By Elizabeth Litten and Michael Kline
[Capitalized terms not otherwise defined in this Part 2 shall have the meanings assigned to them in Part 1.]
In an October 3, 2011 Securities and Exchange Commission (“SEC”) filing posted on its Web site, SAIC described itself as
a FORTUNE 500® scientific, engineering, and technology applications company that uses its deep domain knowledge to solve problems of vital importance to the nation and the world, in national security, energy and the environment, critical infrastructure, and health. The company’s approximately 41,000 employees serve customers in the U.S. Department of Defense, the intelligence community, the U.S. Department of Homeland Security, other U.S. Government civil agencies and selected commercial markets. Headquartered in McLean, Va., SAIC had annual revenues of approximately $11 billion for its fiscal year ended January 31, 2011.
The SAIC PHI breach, which potentially affected nearly 5 million individuals, was reported despite the fact that the PHI was contained on backup tapes used by the military health system, and despite, as explained in the Public Statement:
The risk of harm to patients is judged to be low despite the data elements involved since retrieving the data on the tapes would require knowledge of and access to specific hardware and software and knowledge of the system and data structure… [Q and A] Q. Can just anyone access this data? A. No. Retrieving the data on the tapes requires knowledge of and access to specific hardware and software and knowledge of the system and data structure.
The Public Statement goes on to say the following in another answer:
After careful deliberation, we have decided that we will notify all affected beneficiaries. We did not come to this decision lightly. We used a standard matrix to determine the level of risk that is associated with the loss of these tapes. Reading the tapes takes special machinery. Moreover, it takes a highly skilled individual to interpret the data on the tapes. Since we do not believe the tapes were taken with malicious intent, we believe the risk to beneficiaries is low. Nevertheless, the tapes are missing and given the totality of the circumstances, we determined that individual notification was required in accordance with DoD guidance. [Emphasis supplied.]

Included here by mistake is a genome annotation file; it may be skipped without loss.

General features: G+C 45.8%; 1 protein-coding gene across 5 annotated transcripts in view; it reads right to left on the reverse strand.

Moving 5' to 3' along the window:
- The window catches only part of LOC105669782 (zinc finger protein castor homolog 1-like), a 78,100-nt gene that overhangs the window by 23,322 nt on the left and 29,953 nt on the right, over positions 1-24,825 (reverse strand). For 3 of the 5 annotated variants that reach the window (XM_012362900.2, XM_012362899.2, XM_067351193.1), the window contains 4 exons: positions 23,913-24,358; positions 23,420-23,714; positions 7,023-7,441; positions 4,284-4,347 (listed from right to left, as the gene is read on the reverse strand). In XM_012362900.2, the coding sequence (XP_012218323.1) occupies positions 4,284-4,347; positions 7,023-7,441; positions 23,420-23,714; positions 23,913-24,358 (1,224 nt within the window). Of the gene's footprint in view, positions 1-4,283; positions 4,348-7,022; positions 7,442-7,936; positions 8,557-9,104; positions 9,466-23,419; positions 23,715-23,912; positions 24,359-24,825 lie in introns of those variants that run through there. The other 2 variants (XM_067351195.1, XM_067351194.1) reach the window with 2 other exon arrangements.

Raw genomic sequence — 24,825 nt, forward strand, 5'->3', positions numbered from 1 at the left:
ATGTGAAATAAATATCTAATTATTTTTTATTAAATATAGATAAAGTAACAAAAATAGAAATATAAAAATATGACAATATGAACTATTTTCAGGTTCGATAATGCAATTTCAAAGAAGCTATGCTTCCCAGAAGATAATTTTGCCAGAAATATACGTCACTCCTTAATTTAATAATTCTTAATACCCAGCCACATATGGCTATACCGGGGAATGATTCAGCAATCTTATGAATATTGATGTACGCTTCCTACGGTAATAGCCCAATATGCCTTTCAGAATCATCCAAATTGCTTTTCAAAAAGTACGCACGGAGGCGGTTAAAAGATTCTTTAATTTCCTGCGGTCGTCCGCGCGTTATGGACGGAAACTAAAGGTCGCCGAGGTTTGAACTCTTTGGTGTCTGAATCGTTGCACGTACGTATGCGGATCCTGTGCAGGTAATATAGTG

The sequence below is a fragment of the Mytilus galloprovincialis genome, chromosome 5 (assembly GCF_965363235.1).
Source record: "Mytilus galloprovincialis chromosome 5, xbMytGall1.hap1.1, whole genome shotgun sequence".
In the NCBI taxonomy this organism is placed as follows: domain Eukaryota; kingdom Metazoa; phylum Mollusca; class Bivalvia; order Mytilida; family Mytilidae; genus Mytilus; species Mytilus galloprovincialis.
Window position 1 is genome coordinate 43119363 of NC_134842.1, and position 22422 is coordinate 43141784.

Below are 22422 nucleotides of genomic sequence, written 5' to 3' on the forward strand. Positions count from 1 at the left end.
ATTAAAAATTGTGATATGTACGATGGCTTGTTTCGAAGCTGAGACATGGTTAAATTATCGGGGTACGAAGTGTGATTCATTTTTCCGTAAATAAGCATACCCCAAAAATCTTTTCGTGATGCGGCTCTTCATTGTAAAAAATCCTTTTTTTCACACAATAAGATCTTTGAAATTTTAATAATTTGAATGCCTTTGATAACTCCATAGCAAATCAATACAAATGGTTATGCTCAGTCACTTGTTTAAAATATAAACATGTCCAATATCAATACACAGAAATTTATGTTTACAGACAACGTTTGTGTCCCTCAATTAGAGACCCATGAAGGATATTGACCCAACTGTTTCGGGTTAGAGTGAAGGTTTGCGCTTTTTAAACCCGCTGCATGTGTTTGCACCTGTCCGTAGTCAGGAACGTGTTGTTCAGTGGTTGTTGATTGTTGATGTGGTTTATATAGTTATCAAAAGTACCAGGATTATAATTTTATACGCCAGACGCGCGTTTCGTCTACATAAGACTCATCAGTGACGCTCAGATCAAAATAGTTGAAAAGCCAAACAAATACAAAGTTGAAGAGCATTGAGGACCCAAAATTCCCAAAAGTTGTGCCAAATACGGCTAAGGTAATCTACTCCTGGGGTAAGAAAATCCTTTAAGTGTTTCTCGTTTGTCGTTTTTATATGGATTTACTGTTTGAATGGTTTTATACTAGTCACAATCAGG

The lynchpin of SAIC’s final decision to notify all of the potentially affected individuals appeared to be the DoD guidance. In SAIC’s position as an $11 billion contractor that is heavily dependent on DoD and other U.S. government contracts as described above, it would appear that SAIC may not have had many practical alternatives but to notify beneficiaries.
SAIC conducted “careful deliberation” before reaching its result and indicated that the risk of breach was “low.” Had the DoD guidance not been a factor and had SAIC concluded that the case was one where an unlocked file or unencrypted data was discovered to exist, but it appeared that no one had opened such file or viewed such data, would SAIC’s conclusion have been the same? Would SAIC have come to the same conclusion as Nemours and decided to report?
What is clear is that the breach notice determination should involve a careful risk and impact analysis, as SAIC asserts that it performed. Even the most deafening sound created by a tree crashing in the forest is unlikely to affect the ears of the airplane passengers flying overhead. Piping that sound into the airplane, though, is very likely to disgruntle (or even unduly panic) the passengers.
[To be continued in Part 3]